A range of archaeological findings evidences that the Jílové region was inhabited as early as the prehistoric age. The oldest artefacts are 250 000 years old and they were found along the confluence of the Sázava and the Vltava (Moldau) rivers west of Petrov.
The town of Jílové was founded by joining mining communities whose origins are associated with gold mining. The evidence of the exact date of founding of Jílové has not survived until the present day but we know from indirect sources that the town had already existed in the 13th century. At that time the settlement concentrated in the southeast part of the town square and the slope beneath it. The name of the town is derived from the soil characteristics, i.e. from clay (jíl in Czech).
The deed of Oldřich Zajíc of Valdek is considered the first written record of the town. It dates back to September 13th 1331. However, an even older record has been found in the oldest book of the Prague Old Town dating back to 1310 which indirectly confirms the existence of Jílové. Around 1350, Karel IV (Charles IV) issued a prerogative confirming Jílové as a royal town and granted it a range of municipal rights and privileges.
Gold lured even the renowned alchemist Edward Kelly who insinuated himself into the favour of Emperor Rudolf II and gained several estates in the surroundings of Jílové in 1590 and bought many buildings in Jílové, including the Mince (Coin) house.
The fame of mining in Jílové came to an end during the Hussite wars. Some of the mines were flooded. A minor revival of mining occurred during the reign of Vladislav Jagiellon. He acknowledged the town’s privileges again and improved its coat of arms by adding the initial letter of his name “W“ adored by the royal crown. This act is commemorated on the silver municipal seal. The municipal coat of arms survived until the present day.
During the Thirty Years’ War half of the 120 town houses were ravaged or burned to the ground. That is why many buildings were founded as late as 18th and 19th century. The Pre-Hussite era buildings which have survived until the present include the Church of St Adalbert (Vojtěch) built in the early 13th century, the fourteenth-century town hall and the last structure dating back to the same era is the Mince (Coin) house, currently housing the Regional Museum.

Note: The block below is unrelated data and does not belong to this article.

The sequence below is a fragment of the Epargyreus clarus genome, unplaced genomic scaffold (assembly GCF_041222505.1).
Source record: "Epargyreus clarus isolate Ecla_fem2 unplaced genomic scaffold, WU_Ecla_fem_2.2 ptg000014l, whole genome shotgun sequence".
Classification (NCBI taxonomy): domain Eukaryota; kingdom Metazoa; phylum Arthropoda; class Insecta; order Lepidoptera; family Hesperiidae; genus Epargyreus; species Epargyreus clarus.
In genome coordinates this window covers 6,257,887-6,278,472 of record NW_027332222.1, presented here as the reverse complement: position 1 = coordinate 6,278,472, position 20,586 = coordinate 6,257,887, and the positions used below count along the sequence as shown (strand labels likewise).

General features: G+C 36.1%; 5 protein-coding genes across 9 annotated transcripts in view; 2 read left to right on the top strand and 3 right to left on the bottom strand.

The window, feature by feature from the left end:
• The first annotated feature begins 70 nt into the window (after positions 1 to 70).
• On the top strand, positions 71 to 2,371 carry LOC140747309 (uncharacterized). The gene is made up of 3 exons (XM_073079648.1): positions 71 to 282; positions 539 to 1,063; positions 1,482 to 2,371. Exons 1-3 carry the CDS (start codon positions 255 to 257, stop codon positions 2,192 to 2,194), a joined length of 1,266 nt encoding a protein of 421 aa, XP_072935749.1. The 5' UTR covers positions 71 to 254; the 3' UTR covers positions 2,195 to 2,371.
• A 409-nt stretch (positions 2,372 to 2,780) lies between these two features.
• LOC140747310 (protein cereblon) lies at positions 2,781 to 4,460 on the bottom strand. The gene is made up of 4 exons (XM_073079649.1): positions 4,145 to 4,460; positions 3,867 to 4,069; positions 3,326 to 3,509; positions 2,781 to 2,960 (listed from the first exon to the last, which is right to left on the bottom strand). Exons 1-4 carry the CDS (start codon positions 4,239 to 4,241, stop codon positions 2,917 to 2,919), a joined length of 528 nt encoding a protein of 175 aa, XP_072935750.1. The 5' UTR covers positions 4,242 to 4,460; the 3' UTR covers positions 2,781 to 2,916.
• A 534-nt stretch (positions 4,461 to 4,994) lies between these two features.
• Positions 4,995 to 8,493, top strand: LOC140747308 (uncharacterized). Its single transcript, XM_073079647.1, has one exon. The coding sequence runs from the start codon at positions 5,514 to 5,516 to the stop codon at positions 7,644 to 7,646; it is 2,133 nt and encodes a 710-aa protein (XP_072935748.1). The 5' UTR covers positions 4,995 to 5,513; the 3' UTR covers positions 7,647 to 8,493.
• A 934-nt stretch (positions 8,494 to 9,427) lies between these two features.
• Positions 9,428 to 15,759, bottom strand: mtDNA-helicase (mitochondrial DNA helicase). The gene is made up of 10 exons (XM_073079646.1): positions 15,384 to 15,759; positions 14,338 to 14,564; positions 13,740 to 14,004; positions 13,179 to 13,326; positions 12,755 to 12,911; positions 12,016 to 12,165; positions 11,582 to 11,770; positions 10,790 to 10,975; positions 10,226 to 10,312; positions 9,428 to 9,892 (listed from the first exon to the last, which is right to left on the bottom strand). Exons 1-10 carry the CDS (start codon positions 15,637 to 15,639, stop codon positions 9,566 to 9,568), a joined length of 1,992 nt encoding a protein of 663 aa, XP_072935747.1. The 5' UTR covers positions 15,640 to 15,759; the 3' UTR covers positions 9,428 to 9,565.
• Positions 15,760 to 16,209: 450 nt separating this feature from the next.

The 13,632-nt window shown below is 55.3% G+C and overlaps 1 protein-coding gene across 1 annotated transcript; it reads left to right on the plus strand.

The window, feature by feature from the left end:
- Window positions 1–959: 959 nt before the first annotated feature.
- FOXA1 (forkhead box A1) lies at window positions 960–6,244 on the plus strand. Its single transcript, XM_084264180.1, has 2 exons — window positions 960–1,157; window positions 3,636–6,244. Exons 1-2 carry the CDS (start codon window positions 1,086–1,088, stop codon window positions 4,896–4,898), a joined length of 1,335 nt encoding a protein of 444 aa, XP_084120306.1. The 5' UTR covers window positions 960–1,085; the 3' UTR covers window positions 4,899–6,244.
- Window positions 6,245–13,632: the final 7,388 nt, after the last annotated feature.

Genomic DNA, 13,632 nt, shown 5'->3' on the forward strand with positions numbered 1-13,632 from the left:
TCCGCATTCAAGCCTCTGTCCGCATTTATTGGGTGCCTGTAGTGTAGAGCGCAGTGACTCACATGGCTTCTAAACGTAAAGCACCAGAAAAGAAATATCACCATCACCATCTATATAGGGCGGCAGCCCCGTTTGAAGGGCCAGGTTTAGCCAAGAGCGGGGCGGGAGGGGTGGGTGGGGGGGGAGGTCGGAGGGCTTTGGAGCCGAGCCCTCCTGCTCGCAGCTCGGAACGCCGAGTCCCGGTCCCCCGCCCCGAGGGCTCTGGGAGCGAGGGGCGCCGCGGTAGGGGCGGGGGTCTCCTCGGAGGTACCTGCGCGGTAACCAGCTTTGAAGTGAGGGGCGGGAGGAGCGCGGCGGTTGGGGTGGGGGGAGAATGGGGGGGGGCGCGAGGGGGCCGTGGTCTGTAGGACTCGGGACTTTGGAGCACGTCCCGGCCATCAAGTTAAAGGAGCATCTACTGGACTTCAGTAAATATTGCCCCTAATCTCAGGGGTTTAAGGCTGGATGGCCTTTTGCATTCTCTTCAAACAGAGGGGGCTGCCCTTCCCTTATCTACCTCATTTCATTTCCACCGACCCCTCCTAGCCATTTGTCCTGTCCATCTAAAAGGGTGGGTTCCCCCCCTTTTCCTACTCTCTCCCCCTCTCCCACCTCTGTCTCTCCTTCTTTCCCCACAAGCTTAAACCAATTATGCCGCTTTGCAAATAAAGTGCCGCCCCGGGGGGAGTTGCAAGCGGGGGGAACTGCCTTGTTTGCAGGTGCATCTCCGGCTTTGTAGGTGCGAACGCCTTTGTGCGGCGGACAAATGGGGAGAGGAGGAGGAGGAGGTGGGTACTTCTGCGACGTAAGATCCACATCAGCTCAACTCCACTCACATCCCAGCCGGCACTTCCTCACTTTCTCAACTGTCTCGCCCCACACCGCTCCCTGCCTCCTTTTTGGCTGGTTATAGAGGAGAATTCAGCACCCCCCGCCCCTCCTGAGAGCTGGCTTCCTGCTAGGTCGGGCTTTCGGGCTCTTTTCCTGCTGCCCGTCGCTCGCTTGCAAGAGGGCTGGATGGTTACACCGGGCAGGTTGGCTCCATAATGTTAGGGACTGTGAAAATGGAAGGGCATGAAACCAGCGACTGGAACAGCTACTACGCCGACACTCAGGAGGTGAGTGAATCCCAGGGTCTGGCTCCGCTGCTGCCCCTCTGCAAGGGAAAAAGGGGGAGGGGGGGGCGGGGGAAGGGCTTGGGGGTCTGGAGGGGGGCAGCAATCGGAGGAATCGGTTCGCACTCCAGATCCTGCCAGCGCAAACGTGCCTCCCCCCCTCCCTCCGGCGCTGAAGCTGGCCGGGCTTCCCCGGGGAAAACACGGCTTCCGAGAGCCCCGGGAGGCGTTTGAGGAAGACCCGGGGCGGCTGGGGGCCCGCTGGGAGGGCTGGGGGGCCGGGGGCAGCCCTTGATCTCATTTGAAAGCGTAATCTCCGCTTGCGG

Majority of the citizens of Jílové practiced non-Catholic religion until the Battle of White Mountain (Bílá Hora). After the battle, there was a sudden reverse of this trend which was strongly influenced by the founding of the Minorite monastery in Jílové in 1623. The monastery undoubtedly played a major role in the Recatholisation of the town which was completed in 18th century.
Many positive changes happened in the town in 19th century. This century was not very favourable as regards gold mining, but the position of the town was strengthened in 1849 with the forming of Jílové district comprising 48 cadastral municipalities. Jílové political district then lasted until June 1942.
In December 1891 Leopold Čihák offered his private collection of three-dimensional objects and ancient documents to the town on condition that the municipal council would give their consent to the establishment of the municipal museum. Čihák’s collection became the cornerstone of the museum. As early as 1895 the Museum of Jílové already actively participated in the Czechoslavic Ethnographic Exhibition in Prague.
The end of 19th century was spectacular for Jílové region. The construction of Čerčany – Modřany railway was commenced. As of January 18th 1897 a train service from Čerčany to Krhanice had already been established. Jílové station was opened in July. The railway to Prague was completed on May 1st 1900.